The Poem at Petronius, Sat. 137,9


  • Aldo Setaioli


The poem at Petr. Sat. 137,9, the last to appear in the Oenothea episode, develops the theme of the omnipotence of money and, along with the prose narrative, provides a sobering assessment of the situation, in contrast with the literary idealization apparent in the previous verse intermezzos. It is cast in the form of a ‘Priamel’ listing the traditional lifestyles, which, however, appear to be made possible by money alone. Gold is more powerful than Jupiter himself – the tongue-in-cheek allusion to the mythological seduction of Danae and the final picture of the supreme god boxed up in the rich man’s money-chest actually border on the sacrilegious, like other poems in the Croton part of the Satyrica.

Petronius adroitly weaves a fine literary web, in which themes taken from comedy and diatribe converge with a travesty and reversal of motifs from Alexandrian and Roman poetry, just as he conflates mythology and situations from everyday life.

A final paragraph tackles textual and interpretive problems connected with specific points of the poem.

Professor Aldo Setaioli was born inFlorence,Italy, on Feb. 10, 1941. He graduated in classics from theUniversityofFlorencein June 1966 with a dissertation on the allegorical interpretations of Virgil. Immediately after he was hired as an assistant professor for Latin Literature in the same university. In 1969 he was given charge of a chair for Latin Language and Literature at theUniversityofBologna, where he taught until 1976. In that year he attained full professorship and was transferred to theUniversityofPerugia, where he successively held the chairs for Latin Grammar and for Latin Language and Literature. He retired on November 1, 2002 for reasons of health, though later he completely recovered.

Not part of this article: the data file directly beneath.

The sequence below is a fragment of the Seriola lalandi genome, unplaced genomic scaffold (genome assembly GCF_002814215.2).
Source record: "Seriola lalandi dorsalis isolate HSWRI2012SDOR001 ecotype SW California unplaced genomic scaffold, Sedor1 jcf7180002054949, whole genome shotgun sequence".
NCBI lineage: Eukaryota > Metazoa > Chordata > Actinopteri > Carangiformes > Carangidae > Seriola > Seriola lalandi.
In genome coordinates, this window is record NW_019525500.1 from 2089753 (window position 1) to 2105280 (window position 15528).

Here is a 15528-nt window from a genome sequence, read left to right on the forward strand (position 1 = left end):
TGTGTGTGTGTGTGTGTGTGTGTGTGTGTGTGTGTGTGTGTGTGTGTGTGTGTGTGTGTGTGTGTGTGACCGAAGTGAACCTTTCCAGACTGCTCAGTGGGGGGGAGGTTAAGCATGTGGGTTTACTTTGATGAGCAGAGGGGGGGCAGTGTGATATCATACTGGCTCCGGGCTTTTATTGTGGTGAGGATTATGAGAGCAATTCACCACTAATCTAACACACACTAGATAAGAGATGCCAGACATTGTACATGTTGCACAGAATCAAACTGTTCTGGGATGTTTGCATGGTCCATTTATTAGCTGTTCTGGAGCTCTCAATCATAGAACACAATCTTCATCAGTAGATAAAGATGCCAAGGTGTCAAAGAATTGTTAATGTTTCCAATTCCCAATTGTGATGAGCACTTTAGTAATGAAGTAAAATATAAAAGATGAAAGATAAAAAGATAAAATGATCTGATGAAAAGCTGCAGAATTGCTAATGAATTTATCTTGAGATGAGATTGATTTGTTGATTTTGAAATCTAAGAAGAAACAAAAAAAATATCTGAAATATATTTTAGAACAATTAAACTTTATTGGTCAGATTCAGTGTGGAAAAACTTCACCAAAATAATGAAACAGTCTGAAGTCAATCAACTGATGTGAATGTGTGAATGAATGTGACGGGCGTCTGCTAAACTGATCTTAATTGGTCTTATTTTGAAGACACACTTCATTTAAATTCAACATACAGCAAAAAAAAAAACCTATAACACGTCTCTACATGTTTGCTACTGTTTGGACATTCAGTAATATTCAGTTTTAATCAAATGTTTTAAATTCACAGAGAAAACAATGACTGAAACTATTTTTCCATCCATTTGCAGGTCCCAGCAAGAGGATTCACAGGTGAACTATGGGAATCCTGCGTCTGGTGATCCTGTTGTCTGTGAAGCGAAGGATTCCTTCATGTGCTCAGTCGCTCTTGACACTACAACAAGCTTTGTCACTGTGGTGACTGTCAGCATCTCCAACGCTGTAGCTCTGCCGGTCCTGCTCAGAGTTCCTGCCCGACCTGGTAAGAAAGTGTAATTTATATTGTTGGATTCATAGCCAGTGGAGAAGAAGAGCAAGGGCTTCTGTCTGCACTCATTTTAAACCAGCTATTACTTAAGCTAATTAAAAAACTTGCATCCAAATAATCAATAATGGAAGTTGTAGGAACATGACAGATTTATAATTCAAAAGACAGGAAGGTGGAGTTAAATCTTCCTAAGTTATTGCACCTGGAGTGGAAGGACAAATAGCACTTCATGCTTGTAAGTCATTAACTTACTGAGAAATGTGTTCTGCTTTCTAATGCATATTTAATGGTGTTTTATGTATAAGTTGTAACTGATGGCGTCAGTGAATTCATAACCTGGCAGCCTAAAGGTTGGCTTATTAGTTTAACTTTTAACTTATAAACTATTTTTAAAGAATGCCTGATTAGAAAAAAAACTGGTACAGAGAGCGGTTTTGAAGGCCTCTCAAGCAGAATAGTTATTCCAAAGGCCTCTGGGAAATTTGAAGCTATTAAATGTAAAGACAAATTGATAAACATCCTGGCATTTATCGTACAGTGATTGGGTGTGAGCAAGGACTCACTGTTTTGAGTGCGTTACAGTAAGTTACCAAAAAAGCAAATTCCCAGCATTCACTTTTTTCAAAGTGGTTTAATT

From 1973 to 1982 he was a member, and subsequently head, of the editorial staff of the philological journal Studi Italiani di Filologia Classica, then edited by Professor Alessandro Ronconi. At present he is a member of the ‘Consejo Asesor’ of the Spanish philological journal Cuadernos de Filo-logía Clásica. Estudios Latinos published by the Universidad Complutense ofMadrid.

His scientific interests span the fields of both Latin and Greek literature. In particular he devoted his attention to such writers as Seneca and other Stoics, Virgil, Horace, Servius, Macrobius, Petronius, as well as several others. He has also studied the beliefs on afterlife in philosophy and religion atRomeand in Greek and Roman late antiquity.

His publications include seven books and over 130 papers – some of which are extensive – published in philological journals inItalyand abroad, including several in foreign languages. He has also edited two miscellaneous books and published translations of books and papers into and from foreign languages. He has often lectured at conferences or as an invited guest in Europe and inAmerica, in Italian, English, Spanish, French, and German.